Print version ISSN 0042-9686
Bull World Health Organ vol.80 n.8 Genebra Aug. 2002
HIV/AIDS deepens food crisis in southern Africa
Severe food shortages in Lesotho, Malawi, Mozambique, Swaziland, Zambia, Zimbabwe and in parts of South Africa are being worsened by HIV/AIDS. The disease is having "dramatic" effects on agriculture, a UN Food and Agricultural Organization (FAO) expert has told the Bulletin.
According to Marcella Villarreal, FAO's Chief of the Population and Development Service and focal point for HIV/AIDS, the disease will cut agricultural labour by nearly a quarter in Zimbabwe by 2020. In Malawi, HIV/ AIDS is even causing long-term soil erosion as labour-intensive contour ridges, used by farmers in 30% of the country to protect soil from rainwater run-off, are going unrepaired, Villareal says.
The governments of Malawi, Lesotho, Zimbabwe and Zambia have already declared their food shortages national disasters, while Angola, Swaziland, Mozambique and parts of South Africa are also battling with food shortages. Other than HIV/AIDS, the causes vary from country to country, and are said to include drought, floods, disruptions to commercial farming, depletion of strategic grain reserves, poor economic performance, foreign exchange shortages, delays in the importation of maize, and price increases which have left some families scraping the roads for seeds dropped by passing lorries.
FAO estimates that countries in the sub-region will need to import almost 3.2 million tons of food in the next nine months to feed the 13 million people most vulnerable to starvation.
Meanwhile some 28 million people living with HIV/AIDS are in southern Africa, which has the highest prevalence rate in the world. Crop production by small-scale and subsistence farmers, many of whom are women, has been hit by sickness, time spent looking after sick relatives, and loss of income.
South African researchers led by Professor Steven Oni recently reported that rural households affected by HIV/ AIDS had a far lower yearly income (rand 13000, i.e. US$1300) than the unaffected households (rand 20000 or US$2000). HIV/AIDS-hit households spent more on medical care and hospital bills, transport and funerals, but less on housing and education.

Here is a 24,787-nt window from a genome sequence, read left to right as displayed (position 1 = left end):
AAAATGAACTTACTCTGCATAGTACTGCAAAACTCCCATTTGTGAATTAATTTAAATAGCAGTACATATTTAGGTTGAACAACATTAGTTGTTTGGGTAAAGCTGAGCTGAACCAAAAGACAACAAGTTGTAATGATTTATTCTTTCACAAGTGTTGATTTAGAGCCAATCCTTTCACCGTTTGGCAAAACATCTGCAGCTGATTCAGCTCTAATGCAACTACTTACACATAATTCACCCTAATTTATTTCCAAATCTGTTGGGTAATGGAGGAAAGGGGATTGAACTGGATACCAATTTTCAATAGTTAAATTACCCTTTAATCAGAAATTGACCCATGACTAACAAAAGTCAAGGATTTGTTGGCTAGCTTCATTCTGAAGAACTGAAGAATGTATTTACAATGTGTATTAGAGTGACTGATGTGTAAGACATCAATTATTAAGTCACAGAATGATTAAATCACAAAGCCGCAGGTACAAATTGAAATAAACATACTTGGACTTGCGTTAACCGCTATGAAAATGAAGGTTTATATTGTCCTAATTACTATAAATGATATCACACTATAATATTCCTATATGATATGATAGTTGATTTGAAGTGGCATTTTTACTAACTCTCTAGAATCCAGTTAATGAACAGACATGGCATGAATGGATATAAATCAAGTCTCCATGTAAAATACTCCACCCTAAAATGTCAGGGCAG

Oni and his team also found that households met part of the cost of AIDS by selling their goats and chickens and taking their children out of school.
Villarreal says FAO has calculated the impact of HIV/AIDS on the loss of agricultural labour in all 25 countries most affected by HIV/AIDS (except Lesotho and Swaziland). The results show for example that by 2020 23% of Zimbabwe's agricultural workers will have died, with Mozambique losing 20% and Malawi 14%.
"On top of that, another study shows that by the time a person dies of AIDS, two person-years of labour have been lost not only because of the incapacity of the patient, but because of the care that others have to provide, and because in many places people can't work during funerals, and so on" says Villarreal. "So we calculate that since at least seven million agricultural workers have died in these 25 most- affected countries, 14 million person- years of agricultural work have already been lost quite apart from loss following their deaths."
HIV/AIDS also impoverishes the household, so affected families are less able to buy food, says Villarreal. "We've not calculated the total effect, but a number of different studies show the impact. For example one study from Ethiopia shows that the cost of caring for one person and for the funeral are higher than the average farm income for a whole year. This is absolutely dramatic. And there are a number of cultural issues: for example, for a funeral to count as a funeral livestock must be slaughtered, and by slaughtering livestock you are losing your medium-term savings as well as your immediate food."
Unfortunately, people are not fully aware of this, but HIV/AIDS has become a major part of the food crisis in southern Africa, Villarreal says.
Robert Walgate, Bulletin
Kerry Cullinan, Durban